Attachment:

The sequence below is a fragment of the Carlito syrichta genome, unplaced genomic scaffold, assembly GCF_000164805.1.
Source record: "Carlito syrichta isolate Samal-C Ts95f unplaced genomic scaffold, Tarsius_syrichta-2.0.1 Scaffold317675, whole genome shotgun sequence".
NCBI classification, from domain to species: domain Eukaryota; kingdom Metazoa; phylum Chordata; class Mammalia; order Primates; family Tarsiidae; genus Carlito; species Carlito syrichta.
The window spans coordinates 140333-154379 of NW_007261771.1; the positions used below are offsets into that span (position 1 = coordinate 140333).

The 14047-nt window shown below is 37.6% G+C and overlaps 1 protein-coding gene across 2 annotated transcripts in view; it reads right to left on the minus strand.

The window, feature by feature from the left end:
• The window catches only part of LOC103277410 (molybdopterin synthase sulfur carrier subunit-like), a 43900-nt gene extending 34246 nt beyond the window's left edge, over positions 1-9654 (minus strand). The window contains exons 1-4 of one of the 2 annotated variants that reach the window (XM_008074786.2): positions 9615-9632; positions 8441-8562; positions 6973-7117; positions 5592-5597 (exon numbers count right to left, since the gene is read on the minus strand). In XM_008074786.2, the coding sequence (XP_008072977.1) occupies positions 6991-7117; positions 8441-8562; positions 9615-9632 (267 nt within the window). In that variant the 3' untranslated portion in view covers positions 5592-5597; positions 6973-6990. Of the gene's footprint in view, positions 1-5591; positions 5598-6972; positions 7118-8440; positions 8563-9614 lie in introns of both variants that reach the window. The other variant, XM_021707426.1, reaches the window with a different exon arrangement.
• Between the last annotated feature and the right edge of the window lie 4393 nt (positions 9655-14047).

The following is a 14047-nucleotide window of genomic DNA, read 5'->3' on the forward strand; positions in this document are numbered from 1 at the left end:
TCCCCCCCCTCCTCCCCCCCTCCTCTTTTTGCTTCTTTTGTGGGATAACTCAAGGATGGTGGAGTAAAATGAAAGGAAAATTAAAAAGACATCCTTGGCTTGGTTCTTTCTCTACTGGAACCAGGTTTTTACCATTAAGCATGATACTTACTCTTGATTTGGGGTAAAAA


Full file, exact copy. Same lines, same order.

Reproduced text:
The sequence below is a fragment of the Carlito syrichta genome, unplaced genomic scaffold, assembly GCF_000164805.1.
Source record: "Carlito syrichta isolate Samal-C Ts95f unplaced genomic scaffold, Tarsius_syrichta-2.0.1 Scaffold317675, whole genome shotgun sequence".
NCBI classification, from domain to species: domain Eukaryota; kingdom Metazoa; phylum Chordata; class Mammalia; order Primates; family Tarsiidae; genus Carlito; species Carlito syrichta.
The window spans coordinates 140333-154379 of NW_007261771.1; the positions used below are offsets into that span (position 1 = coordinate 140333).

The 14047-nt window shown below is 37.6% G+C and overlaps 1 protein-coding gene across 2 annotated transcripts in view; it reads right to left on the minus strand.

The window, feature by feature from the left end:
• The window catches only part of LOC103277410 (molybdopterin synthase sulfur carrier subunit-like), a 43900-nt gene extending 34246 nt beyond the window's left edge, over positions 1-9654 (minus strand). The window contains exons 1-4 of one of the 2 annotated variants that reach the window (XM_008074786.2): positions 9615-9632; positions 8441-8562; positions 6973-7117; positions 5592-5597 (exon numbers count right to left, since the gene is read on the minus strand). In XM_008074786.2, the coding sequence (XP_008072977.1) occupies positions 6991-7117; positions 8441-8562; positions 9615-9632 (267 nt within the window). In that variant the 3' untranslated portion in view covers positions 5592-5597; positions 6973-6990. Of the gene's footprint in view, positions 1-5591; positions 5598-6972; positions 7118-8440; positions 8563-9614 lie in introns of both variants that reach the window. The other variant, XM_021707426.1, reaches the window with a different exon arrangement.
• Between the last annotated feature and the right edge of the window lie 4393 nt (positions 9655-14047).

The following is a 14047-nucleotide window of genomic DNA, read 5'->3' on the forward strand; positions in this document are numbered from 1 at the left end:
TCCCCCCCCTCCTCCCCCCCTCCTCTTTTTGCTTCTTTTGTGGGATAACTCAAGGATGGTGGAGTAAAATGAAAGGAAAATTAAAAAGACATCCTTGGCTTGGTTCTTTCTCTACTGGAACCAGGTTTTTACCATTAAGCATGATACTTACTCTTGATTTGGGGTAAAAA